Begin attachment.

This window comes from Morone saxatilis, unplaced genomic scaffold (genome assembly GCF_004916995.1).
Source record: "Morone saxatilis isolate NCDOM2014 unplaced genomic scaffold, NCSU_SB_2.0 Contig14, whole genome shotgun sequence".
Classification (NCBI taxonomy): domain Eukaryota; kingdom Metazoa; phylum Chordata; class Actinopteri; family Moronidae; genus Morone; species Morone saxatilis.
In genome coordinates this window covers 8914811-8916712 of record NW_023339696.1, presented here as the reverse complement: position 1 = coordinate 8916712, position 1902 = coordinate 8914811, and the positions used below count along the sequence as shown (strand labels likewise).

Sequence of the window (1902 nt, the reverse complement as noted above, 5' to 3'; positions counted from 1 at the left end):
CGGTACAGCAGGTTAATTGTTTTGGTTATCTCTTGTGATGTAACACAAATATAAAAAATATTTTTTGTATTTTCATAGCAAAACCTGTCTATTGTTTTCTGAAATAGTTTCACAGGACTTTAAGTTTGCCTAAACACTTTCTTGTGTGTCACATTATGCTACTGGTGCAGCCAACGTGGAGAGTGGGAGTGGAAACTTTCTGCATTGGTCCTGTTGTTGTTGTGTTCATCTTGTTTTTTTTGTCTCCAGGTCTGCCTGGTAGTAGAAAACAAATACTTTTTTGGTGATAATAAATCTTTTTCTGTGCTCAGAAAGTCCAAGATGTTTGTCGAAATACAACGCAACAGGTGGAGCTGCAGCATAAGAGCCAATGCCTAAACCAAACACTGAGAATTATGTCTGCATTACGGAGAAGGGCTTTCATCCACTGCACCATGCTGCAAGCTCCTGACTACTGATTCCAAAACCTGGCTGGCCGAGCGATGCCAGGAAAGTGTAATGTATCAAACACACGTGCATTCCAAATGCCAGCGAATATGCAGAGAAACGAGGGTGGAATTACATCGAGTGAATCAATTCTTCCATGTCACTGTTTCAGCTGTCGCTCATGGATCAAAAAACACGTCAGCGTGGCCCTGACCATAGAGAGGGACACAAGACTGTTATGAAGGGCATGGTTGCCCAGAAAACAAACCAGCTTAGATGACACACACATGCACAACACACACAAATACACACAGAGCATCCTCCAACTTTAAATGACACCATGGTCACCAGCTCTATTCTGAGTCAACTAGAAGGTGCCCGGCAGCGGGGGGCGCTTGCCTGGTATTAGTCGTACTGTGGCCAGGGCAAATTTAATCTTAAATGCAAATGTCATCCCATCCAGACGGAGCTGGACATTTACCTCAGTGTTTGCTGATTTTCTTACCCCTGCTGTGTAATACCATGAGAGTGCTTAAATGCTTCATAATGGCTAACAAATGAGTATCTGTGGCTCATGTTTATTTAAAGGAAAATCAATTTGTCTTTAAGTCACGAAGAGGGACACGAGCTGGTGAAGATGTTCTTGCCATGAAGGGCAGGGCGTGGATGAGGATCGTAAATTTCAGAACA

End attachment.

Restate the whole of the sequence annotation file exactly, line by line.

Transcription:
This window comes from Morone saxatilis, unplaced genomic scaffold (genome assembly GCF_004916995.1).
Source record: "Morone saxatilis isolate NCDOM2014 unplaced genomic scaffold, NCSU_SB_2.0 Contig14, whole genome shotgun sequence".
Classification (NCBI taxonomy): domain Eukaryota; kingdom Metazoa; phylum Chordata; class Actinopteri; family Moronidae; genus Morone; species Morone saxatilis.
In genome coordinates this window covers 8914811-8916712 of record NW_023339696.1, presented here as the reverse complement: position 1 = coordinate 8916712, position 1902 = coordinate 8914811, and the positions used below count along the sequence as shown (strand labels likewise).

Sequence of the window (1902 nt, the reverse complement as noted above, 5' to 3'; positions counted from 1 at the left end):
CGGTACAGCAGGTTAATTGTTTTGGTTATCTCTTGTGATGTAACACAAATATAAAAAATATTTTTTGTATTTTCATAGCAAAACCTGTCTATTGTTTTCTGAAATAGTTTCACAGGACTTTAAGTTTGCCTAAACACTTTCTTGTGTGTCACATTATGCTACTGGTGCAGCCAACGTGGAGAGTGGGAGTGGAAACTTTCTGCATTGGTCCTGTTGTTGTTGTGTTCATCTTGTTTTTTTTGTCTCCAGGTCTGCCTGGTAGTAGAAAACAAATACTTTTTTGGTGATAATAAATCTTTTTCTGTGCTCAGAAAGTCCAAGATGTTTGTCGAAATACAACGCAACAGGTGGAGCTGCAGCATAAGAGCCAATGCCTAAACCAAACACTGAGAATTATGTCTGCATTACGGAGAAGGGCTTTCATCCACTGCACCATGCTGCAAGCTCCTGACTACTGATTCCAAAACCTGGCTGGCCGAGCGATGCCAGGAAAGTGTAATGTATCAAACACACGTGCATTCCAAATGCCAGCGAATATGCAGAGAAACGAGGGTGGAATTACATCGAGTGAATCAATTCTTCCATGTCACTGTTTCAGCTGTCGCTCATGGATCAAAAAACACGTCAGCGTGGCCCTGACCATAGAGAGGGACACAAGACTGTTATGAAGGGCATGGTTGCCCAGAAAACAAACCAGCTTAGATGACACACACATGCACAACACACACAAATACACACAGAGCATCCTCCAACTTTAAATGACACCATGGTCACCAGCTCTATTCTGAGTCAACTAGAAGGTGCCCGGCAGCGGGGGGCGCTTGCCTGGTATTAGTCGTACTGTGGCCAGGGCAAATTTAATCTTAAATGCAAATGTCATCCCATCCAGACGGAGCTGGACATTTACCTCAGTGTTTGCTGATTTTCTTACCCCTGCTGTGTAATACCATGAGAGTGCTTAAATGCTTCATAATGGCTAACAAATGAGTATCTGTGGCTCATGTTTATTTAAAGGAAAATCAATTTGTCTTTAAGTCACGAAGAGGGACACGAGCTGGTGAAGATGTTCTTGCCATGAAGGGCAGGGCGTGGATGAGGATCGTAAATTTCAGAACA